So tell me, is your favorite Halloween icon a witch saddled on a broomstick? A black kitty scurrying across Military in front of your truck? A blanket wearing kid insisting on a night in the pumpkin patch?
Maybe you prefer kids in ghost outfits stumbling over their sheets as they near your front door.
Perhaps you enjoy character costumes, themed to the latest super hero Hollywood production?
Wanna bet how many kids make themselves up to be the coronavirus on the 31st?
Let’s face it, Halloween is the time for the sickos to have their day—I mean, night.
Look around town. There are homes—which otherwise have cute flowers and “All Are Welcome” signs by the front door—with coffins in their driveways. Some have not dusted their outdoor cobwebs for weeks just so they can toss glitter on them and call it “seasonal decorations.”
Those tombstones will preclude mowing for two weeks.
If aliens followed us around on All Hallows Eve, would they not conclude that we haze our youngest by forcing them to run a gauntlet of disgusting images—some with sound—to grab a miniature bite of chocolate?
Those space creatures would have to conclude that chocolate bars are more important than gold ones. I like the aliens already.
The truth is, we are missing an opportunity here, people.
I suggest in the strongest terms, that we adjust our celebration of Halloween. It needs to have a healthy dose of inner revelation, a soul cleansing reality.
It was Tyler Perry who claimed, ”Everybody’s got skeletons in the closets. Every once in a while, you’ve got to open up the closet and let the skeletons breathe.”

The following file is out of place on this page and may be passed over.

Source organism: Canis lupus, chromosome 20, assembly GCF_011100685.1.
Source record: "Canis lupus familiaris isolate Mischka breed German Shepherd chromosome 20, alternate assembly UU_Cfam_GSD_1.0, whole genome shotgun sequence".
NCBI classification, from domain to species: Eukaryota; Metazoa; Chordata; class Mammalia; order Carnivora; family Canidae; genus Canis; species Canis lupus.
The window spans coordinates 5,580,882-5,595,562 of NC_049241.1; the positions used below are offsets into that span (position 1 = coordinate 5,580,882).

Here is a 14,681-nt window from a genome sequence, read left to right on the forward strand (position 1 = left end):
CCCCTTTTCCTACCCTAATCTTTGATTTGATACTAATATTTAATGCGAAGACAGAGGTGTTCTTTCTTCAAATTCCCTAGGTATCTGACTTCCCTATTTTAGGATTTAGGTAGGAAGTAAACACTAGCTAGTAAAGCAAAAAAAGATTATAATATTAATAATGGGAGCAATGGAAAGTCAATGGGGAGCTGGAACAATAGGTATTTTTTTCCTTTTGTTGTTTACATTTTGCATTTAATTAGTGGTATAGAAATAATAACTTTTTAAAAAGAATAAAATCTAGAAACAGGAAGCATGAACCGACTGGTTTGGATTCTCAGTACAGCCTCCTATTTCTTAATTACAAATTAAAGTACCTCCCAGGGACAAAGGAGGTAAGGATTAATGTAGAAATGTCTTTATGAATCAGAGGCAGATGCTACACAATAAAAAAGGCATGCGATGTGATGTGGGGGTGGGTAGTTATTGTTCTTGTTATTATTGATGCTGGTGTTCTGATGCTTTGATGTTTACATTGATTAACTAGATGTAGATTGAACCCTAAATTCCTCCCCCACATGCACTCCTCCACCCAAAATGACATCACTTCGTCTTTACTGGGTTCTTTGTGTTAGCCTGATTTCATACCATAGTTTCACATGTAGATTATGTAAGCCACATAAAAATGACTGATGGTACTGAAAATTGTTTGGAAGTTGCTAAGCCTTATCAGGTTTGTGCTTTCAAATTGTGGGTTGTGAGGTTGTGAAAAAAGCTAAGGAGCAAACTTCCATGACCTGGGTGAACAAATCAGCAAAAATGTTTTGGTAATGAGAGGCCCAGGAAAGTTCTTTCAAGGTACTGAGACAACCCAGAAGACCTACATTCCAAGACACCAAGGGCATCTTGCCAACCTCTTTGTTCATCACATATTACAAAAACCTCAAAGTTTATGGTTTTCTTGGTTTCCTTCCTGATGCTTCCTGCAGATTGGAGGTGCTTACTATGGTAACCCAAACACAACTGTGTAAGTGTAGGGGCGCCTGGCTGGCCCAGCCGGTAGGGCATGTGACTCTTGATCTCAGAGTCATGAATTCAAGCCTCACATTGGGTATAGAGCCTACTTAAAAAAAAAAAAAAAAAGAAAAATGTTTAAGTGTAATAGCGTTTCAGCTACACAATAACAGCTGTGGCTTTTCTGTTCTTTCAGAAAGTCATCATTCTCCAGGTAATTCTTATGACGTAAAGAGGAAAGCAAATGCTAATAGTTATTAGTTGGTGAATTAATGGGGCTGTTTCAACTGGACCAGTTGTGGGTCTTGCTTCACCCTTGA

I agree wholeheartedly.
How about we use Halloween to cleanse our souls like the ancient Christians who flogged themselves publicly?
October 31st can be the day to let our skeletons out.
A day for disinfecting our sordid souls.
I envision a neighbor’s skeleton standing by the front mailbox with a sign, “Waiting for the official determination of my IRS audit, which as you can clearly tell, did not go well.”
I see a teenager’s skeleton, with hands turned upward, followed by a skeleton of a dog with “Advanced Biology worksheets, Chapter 8” and a book report on Melville’s Moby Dick stuffed in its stomach.
I could conjure up a skeleton of a light-hearted barfly, bellied-up to a make-shift pub, holding a sign, “Gimme a drink and a mop.”
See, we can continue celebrating Halloween old school...doling out candy to the delight of every local dentist. Or we can reveal our buried skeletons, exposing our most intimate secrets, exorcising our fear of someone discovering them by happenstance.
We could then rest assured that we have appeased those cloistered skeletons, who, through no fault of their own, have been relegated to a tiny, dark room that smells of embarrassment and misguided bets.
OK. Not up for that? Naaaah. Me neither.
I’m going to be Batman this year.
Don Cunningham of Fremont is a freelance columnist.
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